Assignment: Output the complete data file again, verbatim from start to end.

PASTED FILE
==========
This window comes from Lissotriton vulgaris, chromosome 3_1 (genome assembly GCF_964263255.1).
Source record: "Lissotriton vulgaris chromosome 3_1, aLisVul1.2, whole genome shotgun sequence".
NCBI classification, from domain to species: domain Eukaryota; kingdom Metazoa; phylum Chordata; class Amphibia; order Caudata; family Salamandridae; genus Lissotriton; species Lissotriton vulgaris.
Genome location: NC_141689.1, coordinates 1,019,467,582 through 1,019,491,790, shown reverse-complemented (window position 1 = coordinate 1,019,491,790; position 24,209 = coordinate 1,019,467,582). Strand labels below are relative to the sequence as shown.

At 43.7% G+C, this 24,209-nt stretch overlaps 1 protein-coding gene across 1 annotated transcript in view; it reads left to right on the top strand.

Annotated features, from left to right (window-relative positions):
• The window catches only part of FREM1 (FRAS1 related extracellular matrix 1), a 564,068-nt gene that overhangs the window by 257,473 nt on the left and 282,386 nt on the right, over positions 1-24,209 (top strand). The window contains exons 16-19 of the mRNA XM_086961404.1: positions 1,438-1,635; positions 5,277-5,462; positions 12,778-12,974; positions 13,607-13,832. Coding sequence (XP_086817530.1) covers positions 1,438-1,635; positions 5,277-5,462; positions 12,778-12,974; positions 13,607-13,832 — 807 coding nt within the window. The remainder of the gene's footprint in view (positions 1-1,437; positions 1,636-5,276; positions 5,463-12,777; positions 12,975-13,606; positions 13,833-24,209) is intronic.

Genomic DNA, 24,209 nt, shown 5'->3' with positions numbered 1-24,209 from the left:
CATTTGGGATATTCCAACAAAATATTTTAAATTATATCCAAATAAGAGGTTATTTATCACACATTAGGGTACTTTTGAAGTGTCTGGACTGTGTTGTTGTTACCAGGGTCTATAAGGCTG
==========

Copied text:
This window comes from Lissotriton vulgaris, chromosome 3_1 (genome assembly GCF_964263255.1).
Source record: "Lissotriton vulgaris chromosome 3_1, aLisVul1.2, whole genome shotgun sequence".
NCBI classification, from domain to species: domain Eukaryota; kingdom Metazoa; phylum Chordata; class Amphibia; order Caudata; family Salamandridae; genus Lissotriton; species Lissotriton vulgaris.
Genome location: NC_141689.1, coordinates 1,019,467,582 through 1,019,491,790, shown reverse-complemented (window position 1 = coordinate 1,019,491,790; position 24,209 = coordinate 1,019,467,582). Strand labels below are relative to the sequence as shown.

At 43.7% G+C, this 24,209-nt stretch overlaps 1 protein-coding gene across 1 annotated transcript in view; it reads left to right on the top strand.

Annotated features, from left to right (window-relative positions):
• The window catches only part of FREM1 (FRAS1 related extracellular matrix 1), a 564,068-nt gene that overhangs the window by 257,473 nt on the left and 282,386 nt on the right, over positions 1-24,209 (top strand). The window contains exons 16-19 of the mRNA XM_086961404.1: positions 1,438-1,635; positions 5,277-5,462; positions 12,778-12,974; positions 13,607-13,832. Coding sequence (XP_086817530.1) covers positions 1,438-1,635; positions 5,277-5,462; positions 12,778-12,974; positions 13,607-13,832 — 807 coding nt within the window. The remainder of the gene's footprint in view (positions 1-1,437; positions 1,636-5,276; positions 5,463-12,777; positions 12,975-13,606; positions 13,833-24,209) is intronic.

Genomic DNA, 24,209 nt, shown 5'->3' with positions numbered 1-24,209 from the left:
CATTTGGGATATTCCAACAAAATATTTTAAATTATATCCAAATAAGAGGTTATTTATCACACATTAGGGTACTTTTGAAGTGTCTGGACTGTGTTGTTGTTACCAGGGTCTATAAGGCTG